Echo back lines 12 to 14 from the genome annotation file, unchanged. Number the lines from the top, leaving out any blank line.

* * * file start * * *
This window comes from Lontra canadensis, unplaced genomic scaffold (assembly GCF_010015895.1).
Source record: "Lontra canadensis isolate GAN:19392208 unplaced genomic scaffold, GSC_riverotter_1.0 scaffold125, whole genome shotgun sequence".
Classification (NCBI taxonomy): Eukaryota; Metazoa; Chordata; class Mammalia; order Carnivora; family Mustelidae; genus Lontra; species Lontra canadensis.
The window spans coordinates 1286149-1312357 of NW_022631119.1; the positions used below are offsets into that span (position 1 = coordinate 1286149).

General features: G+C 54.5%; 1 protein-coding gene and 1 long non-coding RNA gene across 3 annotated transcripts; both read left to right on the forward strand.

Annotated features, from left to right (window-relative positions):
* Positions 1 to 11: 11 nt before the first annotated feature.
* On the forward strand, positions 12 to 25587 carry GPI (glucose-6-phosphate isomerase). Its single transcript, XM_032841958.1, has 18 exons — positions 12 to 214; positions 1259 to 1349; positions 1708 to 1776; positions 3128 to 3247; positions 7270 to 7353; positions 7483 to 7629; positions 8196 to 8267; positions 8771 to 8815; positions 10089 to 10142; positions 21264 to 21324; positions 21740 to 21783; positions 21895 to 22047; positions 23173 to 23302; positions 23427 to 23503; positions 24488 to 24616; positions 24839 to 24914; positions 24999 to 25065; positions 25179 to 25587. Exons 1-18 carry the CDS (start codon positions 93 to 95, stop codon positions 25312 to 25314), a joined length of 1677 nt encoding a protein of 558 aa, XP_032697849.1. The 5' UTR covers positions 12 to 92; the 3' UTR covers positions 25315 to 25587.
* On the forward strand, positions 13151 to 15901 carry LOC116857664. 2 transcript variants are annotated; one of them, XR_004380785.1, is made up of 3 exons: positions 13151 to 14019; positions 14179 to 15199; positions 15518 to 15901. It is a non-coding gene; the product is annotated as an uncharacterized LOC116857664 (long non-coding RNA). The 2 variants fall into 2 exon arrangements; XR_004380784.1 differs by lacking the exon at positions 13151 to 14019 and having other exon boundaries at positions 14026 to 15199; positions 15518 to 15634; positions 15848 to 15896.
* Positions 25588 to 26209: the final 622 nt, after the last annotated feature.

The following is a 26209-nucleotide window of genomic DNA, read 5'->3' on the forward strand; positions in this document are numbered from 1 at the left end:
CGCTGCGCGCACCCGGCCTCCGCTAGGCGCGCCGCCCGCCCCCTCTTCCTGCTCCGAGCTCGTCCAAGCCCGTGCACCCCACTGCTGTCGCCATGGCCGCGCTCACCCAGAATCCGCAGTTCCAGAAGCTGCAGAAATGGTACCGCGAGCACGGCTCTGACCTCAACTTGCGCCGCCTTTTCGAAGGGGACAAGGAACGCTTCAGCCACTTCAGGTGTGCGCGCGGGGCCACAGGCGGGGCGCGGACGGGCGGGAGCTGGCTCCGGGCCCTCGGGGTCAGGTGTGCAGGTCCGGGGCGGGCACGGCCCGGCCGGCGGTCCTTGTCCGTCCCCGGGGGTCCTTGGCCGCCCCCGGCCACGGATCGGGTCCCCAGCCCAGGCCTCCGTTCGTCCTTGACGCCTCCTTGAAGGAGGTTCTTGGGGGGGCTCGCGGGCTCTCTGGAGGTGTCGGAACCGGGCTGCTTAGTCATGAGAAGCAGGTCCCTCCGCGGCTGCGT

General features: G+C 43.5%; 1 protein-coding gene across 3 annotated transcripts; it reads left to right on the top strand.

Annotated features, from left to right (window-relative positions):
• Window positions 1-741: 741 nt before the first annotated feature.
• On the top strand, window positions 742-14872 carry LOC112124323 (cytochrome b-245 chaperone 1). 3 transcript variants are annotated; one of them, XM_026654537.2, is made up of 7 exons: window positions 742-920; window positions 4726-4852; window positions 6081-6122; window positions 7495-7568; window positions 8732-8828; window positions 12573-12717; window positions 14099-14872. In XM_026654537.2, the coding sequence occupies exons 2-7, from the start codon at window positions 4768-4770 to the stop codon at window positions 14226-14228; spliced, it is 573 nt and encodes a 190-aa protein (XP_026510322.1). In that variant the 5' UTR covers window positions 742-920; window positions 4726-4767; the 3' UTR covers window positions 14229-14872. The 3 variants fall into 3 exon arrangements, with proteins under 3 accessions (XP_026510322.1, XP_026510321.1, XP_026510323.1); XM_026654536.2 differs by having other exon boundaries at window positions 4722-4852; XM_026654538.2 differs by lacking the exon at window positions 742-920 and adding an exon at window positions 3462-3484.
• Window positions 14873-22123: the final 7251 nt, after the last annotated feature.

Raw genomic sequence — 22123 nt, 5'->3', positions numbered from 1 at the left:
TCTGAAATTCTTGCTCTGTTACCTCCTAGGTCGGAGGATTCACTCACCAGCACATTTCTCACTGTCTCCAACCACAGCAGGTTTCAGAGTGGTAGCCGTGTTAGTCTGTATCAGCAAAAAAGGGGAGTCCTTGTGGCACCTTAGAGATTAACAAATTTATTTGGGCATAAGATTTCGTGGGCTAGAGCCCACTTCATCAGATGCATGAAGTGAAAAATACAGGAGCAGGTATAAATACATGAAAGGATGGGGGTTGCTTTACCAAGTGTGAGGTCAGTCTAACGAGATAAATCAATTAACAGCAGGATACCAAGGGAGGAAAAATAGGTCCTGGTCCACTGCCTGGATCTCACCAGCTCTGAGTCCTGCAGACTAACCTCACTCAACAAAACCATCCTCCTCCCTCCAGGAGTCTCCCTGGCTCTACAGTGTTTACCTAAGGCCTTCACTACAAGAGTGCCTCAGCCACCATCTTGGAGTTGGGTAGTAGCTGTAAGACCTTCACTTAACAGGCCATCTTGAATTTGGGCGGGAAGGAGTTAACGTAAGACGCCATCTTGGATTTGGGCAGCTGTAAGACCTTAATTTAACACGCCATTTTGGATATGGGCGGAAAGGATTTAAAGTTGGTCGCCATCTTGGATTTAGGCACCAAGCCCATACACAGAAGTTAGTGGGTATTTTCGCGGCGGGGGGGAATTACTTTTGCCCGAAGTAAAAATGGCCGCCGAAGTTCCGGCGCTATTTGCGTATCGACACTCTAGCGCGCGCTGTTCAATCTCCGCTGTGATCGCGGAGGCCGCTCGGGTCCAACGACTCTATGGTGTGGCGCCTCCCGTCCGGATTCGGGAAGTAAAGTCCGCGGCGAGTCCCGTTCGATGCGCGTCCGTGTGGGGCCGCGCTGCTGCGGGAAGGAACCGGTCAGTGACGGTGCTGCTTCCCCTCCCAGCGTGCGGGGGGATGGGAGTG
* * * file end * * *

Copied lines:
CGCTGCGCGCACCCGGCCTCCGCTAGGCGCGCCGCCCGCCCCCTCTTCCTGCTCCGAGCTCGTCCAAGCCCGTGCACCCCACTGCTGTCGCCATGGCCGCGCTCACCCAGAATCCGCAGTTCCAGAAGCTGCAGAAATGGTACCGCGAGCACGGCTCTGACCTCAACTTGCGCCGCCTTTTCGAAGGGGACAAGGAACGCTTCAGCCACTTCAGGTGTGCGCGCGGGGCCACAGGCGGGGCGCGGACGGGCGGGAGCTGGCTCCGGGCCCTCGGGGTCAGGTGTGCAGGTCCGGGGCGGGCACGGCCCGGCCGGCGGTCCTTGTCCGTCCCCGGGGGTCCTTGGCCGCCCCCGGCCACGGATCGGGTCCCCAGCCCAGGCCTCCGTTCGTCCTTGACGCCTCCTTGAAGGAGGTTCTTGGGGGGGCTCGCGGGCTCTCTGGAGGTGTCGGAACCGGGCTGCTTAGTCATGAGAAGCAGGTCCCTCCGCGGCTGCGT

General features: G+C 43.5%; 1 protein-coding gene across 3 annotated transcripts; it reads left to right on the top strand.

Annotated features, from left to right (window-relative positions):